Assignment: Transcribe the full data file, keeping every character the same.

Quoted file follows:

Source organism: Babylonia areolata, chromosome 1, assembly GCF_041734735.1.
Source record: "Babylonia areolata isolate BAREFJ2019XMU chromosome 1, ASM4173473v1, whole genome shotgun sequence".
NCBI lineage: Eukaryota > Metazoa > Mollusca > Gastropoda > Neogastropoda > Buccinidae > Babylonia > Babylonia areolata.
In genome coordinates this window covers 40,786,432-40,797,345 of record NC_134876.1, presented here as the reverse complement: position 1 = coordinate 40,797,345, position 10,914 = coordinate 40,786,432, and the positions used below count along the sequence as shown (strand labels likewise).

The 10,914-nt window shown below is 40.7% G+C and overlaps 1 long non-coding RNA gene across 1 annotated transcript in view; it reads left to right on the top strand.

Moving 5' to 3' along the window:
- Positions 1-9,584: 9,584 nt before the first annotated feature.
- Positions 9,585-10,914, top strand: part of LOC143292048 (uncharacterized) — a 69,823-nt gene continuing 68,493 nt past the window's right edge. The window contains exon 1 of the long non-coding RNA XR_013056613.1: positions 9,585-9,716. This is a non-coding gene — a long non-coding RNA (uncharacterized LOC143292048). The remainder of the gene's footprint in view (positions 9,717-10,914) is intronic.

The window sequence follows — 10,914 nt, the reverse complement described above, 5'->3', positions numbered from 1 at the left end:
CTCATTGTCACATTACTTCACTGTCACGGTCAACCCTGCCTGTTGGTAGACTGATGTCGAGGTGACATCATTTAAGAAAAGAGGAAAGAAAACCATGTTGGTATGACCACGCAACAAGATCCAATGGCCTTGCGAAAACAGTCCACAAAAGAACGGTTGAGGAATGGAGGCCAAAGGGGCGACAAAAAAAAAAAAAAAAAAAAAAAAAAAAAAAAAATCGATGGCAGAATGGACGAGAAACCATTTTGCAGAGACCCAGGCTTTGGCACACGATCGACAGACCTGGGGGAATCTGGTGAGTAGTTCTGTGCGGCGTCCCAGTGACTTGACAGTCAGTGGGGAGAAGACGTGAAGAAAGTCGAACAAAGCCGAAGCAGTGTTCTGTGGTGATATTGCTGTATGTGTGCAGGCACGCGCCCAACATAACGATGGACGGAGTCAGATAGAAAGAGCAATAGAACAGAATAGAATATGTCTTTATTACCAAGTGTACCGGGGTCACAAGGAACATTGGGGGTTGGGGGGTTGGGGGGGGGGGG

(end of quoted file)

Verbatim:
Source organism: Babylonia areolata, chromosome 1, assembly GCF_041734735.1.
Source record: "Babylonia areolata isolate BAREFJ2019XMU chromosome 1, ASM4173473v1, whole genome shotgun sequence".
NCBI lineage: Eukaryota > Metazoa > Mollusca > Gastropoda > Neogastropoda > Buccinidae > Babylonia > Babylonia areolata.
In genome coordinates this window covers 40,786,432-40,797,345 of record NC_134876.1, presented here as the reverse complement: position 1 = coordinate 40,797,345, position 10,914 = coordinate 40,786,432, and the positions used below count along the sequence as shown (strand labels likewise).

The 10,914-nt window shown below is 40.7% G+C and overlaps 1 long non-coding RNA gene across 1 annotated transcript in view; it reads left to right on the top strand.

Moving 5' to 3' along the window:
- Positions 1-9,584: 9,584 nt before the first annotated feature.
- Positions 9,585-10,914, top strand: part of LOC143292048 (uncharacterized) — a 69,823-nt gene continuing 68,493 nt past the window's right edge. The window contains exon 1 of the long non-coding RNA XR_013056613.1: positions 9,585-9,716. This is a non-coding gene — a long non-coding RNA (uncharacterized LOC143292048). The remainder of the gene's footprint in view (positions 9,717-10,914) is intronic.

The window sequence follows — 10,914 nt, the reverse complement described above, 5'->3', positions numbered from 1 at the left end:
CTCATTGTCACATTACTTCACTGTCACGGTCAACCCTGCCTGTTGGTAGACTGATGTCGAGGTGACATCATTTAAGAAAAGAGGAAAGAAAACCATGTTGGTATGACCACGCAACAAGATCCAATGGCCTTGCGAAAACAGTCCACAAAAGAACGGTTGAGGAATGGAGGCCAAAGGGGCGACAAAAAAAAAAAAAAAAAAAAAAAAAAAAAAAAAATCGATGGCAGAATGGACGAGAAACCATTTTGCAGAGACCCAGGCTTTGGCACACGATCGACAGACCTGGGGGAATCTGGTGAGTAGTTCTGTGCGGCGTCCCAGTGACTTGACAGTCAGTGGGGAGAAGACGTGAAGAAAGTCGAACAAAGCCGAAGCAGTGTTCTGTGGTGATATTGCTGTATGTGTGCAGGCACGCGCCCAACATAACGATGGACGGAGTCAGATAGAAAGAGCAATAGAACAGAATAGAATATGTCTTTATTACCAAGTGTACCGGGGTCACAAGGAACATTGGGGGTTGGGGGGTTGGGGGGGGGGGG